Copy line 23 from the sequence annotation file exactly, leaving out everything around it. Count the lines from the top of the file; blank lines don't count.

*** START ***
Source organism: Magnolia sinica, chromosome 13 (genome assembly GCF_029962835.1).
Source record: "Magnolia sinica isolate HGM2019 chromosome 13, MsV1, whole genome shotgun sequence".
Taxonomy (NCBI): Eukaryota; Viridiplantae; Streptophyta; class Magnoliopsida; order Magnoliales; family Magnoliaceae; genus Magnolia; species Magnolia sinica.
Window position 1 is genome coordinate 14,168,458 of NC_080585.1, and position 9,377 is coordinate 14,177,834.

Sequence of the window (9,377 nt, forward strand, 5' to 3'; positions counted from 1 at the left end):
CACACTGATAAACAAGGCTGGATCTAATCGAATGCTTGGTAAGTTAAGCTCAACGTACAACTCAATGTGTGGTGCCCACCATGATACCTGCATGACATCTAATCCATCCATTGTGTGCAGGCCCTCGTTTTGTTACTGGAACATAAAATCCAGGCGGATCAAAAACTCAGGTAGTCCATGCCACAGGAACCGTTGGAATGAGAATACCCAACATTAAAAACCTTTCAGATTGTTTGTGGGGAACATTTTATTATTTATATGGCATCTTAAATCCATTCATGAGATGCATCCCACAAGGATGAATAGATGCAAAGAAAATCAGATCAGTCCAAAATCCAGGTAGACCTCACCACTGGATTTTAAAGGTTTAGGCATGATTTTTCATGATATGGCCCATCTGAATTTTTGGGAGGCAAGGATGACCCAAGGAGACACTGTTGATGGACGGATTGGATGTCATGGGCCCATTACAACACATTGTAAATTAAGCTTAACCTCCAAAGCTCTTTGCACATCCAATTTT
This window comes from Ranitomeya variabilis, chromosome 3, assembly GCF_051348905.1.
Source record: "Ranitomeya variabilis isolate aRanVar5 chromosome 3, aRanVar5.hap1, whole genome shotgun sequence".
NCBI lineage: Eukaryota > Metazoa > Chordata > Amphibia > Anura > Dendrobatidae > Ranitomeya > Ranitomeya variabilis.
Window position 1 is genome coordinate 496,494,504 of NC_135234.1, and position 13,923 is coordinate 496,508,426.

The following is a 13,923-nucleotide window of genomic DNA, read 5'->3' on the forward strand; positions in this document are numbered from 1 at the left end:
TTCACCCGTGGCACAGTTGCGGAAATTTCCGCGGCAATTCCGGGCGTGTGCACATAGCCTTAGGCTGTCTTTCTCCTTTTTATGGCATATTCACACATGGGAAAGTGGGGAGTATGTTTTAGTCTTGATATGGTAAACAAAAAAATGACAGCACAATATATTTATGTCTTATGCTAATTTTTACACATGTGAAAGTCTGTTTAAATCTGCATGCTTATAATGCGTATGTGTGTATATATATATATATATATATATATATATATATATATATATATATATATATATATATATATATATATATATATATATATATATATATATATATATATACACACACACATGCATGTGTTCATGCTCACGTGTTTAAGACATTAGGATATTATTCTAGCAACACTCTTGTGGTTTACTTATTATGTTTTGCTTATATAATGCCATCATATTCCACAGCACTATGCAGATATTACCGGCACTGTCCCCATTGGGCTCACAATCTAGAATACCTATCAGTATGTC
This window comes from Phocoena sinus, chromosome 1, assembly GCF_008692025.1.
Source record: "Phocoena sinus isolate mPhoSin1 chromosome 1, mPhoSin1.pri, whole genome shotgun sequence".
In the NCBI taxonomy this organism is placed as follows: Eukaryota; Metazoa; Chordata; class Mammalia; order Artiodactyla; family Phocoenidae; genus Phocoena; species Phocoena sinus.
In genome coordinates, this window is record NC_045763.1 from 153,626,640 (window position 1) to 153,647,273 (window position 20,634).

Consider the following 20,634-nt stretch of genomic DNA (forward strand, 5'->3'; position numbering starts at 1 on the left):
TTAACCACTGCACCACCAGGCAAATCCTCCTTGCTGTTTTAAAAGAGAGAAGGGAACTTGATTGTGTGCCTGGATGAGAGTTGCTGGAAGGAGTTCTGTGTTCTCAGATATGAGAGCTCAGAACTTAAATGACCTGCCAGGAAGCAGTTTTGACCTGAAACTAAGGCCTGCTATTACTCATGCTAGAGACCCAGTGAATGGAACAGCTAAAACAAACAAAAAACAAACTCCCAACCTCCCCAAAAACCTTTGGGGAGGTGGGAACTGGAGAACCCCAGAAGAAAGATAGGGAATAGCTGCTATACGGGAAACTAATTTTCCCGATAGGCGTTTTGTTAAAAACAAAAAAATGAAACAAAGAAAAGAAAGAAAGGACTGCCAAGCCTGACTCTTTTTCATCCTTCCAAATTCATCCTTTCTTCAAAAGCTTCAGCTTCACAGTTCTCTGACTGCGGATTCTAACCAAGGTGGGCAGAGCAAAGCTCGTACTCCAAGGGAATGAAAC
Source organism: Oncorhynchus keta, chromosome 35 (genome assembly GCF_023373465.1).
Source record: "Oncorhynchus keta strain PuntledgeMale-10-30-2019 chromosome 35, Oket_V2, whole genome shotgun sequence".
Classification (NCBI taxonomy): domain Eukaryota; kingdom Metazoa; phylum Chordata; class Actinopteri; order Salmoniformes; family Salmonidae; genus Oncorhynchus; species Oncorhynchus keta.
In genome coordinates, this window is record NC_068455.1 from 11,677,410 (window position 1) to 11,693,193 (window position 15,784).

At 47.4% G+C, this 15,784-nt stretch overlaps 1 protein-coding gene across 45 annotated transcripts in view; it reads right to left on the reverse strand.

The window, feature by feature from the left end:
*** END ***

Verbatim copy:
At 47.4% G+C, this 15,784-nt stretch overlaps 1 protein-coding gene across 45 annotated transcripts in view; it reads right to left on the reverse strand.